I am in love with my cousin and want to marry her. She loves me too and wants the same, but our families are against it because she is my double first-cousin.
Her mother is my father’s sister and her father is my mother’s brother. My family really likes my cousin but when they got to know that we are in love with each other, life has been tough for us and especially for her.
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Our families argue that this sort of double first-cousin marriage is totally impossible and will cause a lot of problems in the future.
However, I have discussed our case with many doctors and medical professors and they all have given us a green signal for marriage. Their approval has made me want her even more.
Please tell me how to convince my parents because I cannot live without her.
A double first-cousin
Dear double first-cousin,
Marriages among first cousins are very common, especially in our part of the world and it is a reality that there is not as much danger to children born out of this union – as far as medical conditions are concerned – as the Western media and society have negatively portrayed.
While researching on the internet for an evidence-based answer to your query, I came across a study on genetics.
The study, done by Dr Arno Motulsky – a professor emeritus of medicine and genome sciences at the University of Washington and a senior author of the report – was published in The Journal of Genetic Counseling.
The researchers of the study, a panel convened by the National Society of Genetic Counselors, based their conclusions on a review of six major studies conducted over a period of 35 years involving thousands of births.
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The following is what they had to say in their report about cousins marrying each other and having children.
“There is no biological reason to discourage cousins from marrying. Contrary to widely held beliefs, first cousins can have children together without a great risk of birth defects or genetic disease. In the general population, the risk that a child will be born with a serious medical problem is 3 to 4%; to that background risk, first cousins must add another 1.7 to 2.8 percentage points. Although the increase represents a near doubling of the risk, the result is still not considered large enough to discourage cousins from having children. Even at its worst, i.e. 7%, 93% of the time, nothing is going to happen.”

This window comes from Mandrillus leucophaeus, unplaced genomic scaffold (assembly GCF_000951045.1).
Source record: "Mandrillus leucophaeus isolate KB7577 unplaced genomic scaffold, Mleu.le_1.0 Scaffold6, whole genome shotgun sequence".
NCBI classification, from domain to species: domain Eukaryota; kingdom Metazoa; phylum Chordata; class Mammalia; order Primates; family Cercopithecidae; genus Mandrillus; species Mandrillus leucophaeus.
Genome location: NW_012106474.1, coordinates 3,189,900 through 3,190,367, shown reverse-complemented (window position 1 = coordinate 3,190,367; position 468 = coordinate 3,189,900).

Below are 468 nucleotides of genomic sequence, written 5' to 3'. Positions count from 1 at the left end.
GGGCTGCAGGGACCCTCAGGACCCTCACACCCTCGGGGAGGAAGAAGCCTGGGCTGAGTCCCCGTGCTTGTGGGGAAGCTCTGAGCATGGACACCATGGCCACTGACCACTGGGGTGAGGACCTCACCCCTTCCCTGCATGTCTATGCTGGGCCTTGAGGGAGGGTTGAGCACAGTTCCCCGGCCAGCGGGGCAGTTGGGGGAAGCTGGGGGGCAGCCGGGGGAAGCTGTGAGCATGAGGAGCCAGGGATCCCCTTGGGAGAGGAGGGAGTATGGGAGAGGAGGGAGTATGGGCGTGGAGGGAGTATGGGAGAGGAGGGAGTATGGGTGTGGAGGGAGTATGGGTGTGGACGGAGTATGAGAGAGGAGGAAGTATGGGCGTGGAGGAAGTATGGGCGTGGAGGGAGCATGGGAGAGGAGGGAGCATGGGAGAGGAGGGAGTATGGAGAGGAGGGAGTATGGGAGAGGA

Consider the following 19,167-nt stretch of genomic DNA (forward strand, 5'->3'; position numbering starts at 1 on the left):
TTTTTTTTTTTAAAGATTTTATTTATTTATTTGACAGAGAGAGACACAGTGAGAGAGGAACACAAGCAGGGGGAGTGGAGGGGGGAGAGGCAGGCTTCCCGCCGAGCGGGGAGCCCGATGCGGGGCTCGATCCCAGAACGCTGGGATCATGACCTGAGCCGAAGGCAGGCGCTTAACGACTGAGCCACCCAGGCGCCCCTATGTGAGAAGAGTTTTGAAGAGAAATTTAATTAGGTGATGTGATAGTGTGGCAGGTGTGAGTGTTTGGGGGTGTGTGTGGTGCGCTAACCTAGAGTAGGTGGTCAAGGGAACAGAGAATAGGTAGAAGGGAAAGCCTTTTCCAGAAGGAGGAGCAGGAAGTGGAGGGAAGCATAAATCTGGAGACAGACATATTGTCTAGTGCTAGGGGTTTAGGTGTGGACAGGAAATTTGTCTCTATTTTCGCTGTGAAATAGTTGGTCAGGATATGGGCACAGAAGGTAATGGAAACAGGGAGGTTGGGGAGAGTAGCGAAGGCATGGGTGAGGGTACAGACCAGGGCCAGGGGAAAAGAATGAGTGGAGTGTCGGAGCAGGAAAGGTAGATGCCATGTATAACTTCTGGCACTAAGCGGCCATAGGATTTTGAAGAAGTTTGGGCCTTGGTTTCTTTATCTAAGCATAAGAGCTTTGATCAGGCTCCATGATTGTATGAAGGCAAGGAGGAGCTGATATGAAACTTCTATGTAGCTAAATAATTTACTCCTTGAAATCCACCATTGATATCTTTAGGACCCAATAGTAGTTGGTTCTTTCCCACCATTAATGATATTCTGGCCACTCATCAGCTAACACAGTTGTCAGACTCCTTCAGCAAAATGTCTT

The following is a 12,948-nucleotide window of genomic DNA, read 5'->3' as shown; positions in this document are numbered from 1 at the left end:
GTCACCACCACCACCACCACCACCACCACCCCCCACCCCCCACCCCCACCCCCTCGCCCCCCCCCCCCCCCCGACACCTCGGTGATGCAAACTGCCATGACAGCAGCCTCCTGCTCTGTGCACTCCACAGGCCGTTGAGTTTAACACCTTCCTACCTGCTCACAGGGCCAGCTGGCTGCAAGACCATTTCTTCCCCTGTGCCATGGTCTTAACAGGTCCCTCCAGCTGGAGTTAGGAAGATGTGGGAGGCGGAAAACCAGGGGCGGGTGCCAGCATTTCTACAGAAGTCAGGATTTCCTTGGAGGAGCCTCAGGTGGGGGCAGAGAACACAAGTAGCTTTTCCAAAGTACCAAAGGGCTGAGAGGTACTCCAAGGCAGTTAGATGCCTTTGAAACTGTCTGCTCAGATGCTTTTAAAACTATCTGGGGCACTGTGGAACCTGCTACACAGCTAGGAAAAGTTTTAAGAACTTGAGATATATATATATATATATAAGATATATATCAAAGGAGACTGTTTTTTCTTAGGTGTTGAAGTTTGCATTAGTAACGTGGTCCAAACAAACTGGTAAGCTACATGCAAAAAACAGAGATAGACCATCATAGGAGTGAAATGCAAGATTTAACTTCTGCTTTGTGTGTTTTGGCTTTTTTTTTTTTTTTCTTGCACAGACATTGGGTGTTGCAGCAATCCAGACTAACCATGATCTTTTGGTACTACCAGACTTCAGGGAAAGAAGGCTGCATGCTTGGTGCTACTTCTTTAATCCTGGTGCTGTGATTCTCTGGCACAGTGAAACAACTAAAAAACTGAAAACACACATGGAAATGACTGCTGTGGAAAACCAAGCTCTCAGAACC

First cousins are somewhat more likely than unrelated parents to have a child with a serious birth defect but their increased risk is nowhere near as large as most people think.
Medical geneticists have known for a long time that there is little or no harm in cousins marrying and having children. Scientists studying this phenomenon worldwide are finding evidence that the risk of birth defects and mortality is less significant than previously thought.
But the predicament that you are in is that the girl whom you want to marry is not only your first cousin but a double first-cousin. Because double first-cousin marriages are not as common as first cousin marriages, there has not been a lot of scientific studies done on this particular issue and thus not much data is present about it. The only fact that I could find was that in Afghanistan, 6.9% consanguineous marriages are to double first-cousins.
Because of this reason, I will strongly suggest that you first talk with genetic medical professionals – not just doctors and medical professors – about the increased risks. These professionals will hopefully be able to help you understand the risks involved and advise you accordingly. You can then decide whether the risks involved are acceptable to you or not.
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Also, if cousin couples already happen to be carrying known genetic diseases, the risks faced by their offspring can jump. Experts say that 1 out of 4 such children will have some sort of disorder. Therefore, before marriage, take a thorough look at your family history and look for any diseases that might run in the family and order tests accordingly.
In a conservative society like Pakistan, it is difficult to break taboos and go against deep-rooted thinking and long-held traditions, even if they are proven wrong by scientific facts. Therefore, even after being armed by the latest medical research that goes in the favour of you marrying your double first-cousin, your family might still not accept. I wish you all the best in your efforts to convince them.
Asad is a counsellor, life coach, inspirational speaker and a personal-development expert. He advises on social, personal and emotional issues. You can send him your questions for this weekly column at [email protected] with “Ask Asad” mentioned in the subject line and provide as many details as possible.
Note: The opinions expressed in this article are those of the author and do not necessarily reflect the views of The Express Tribune.
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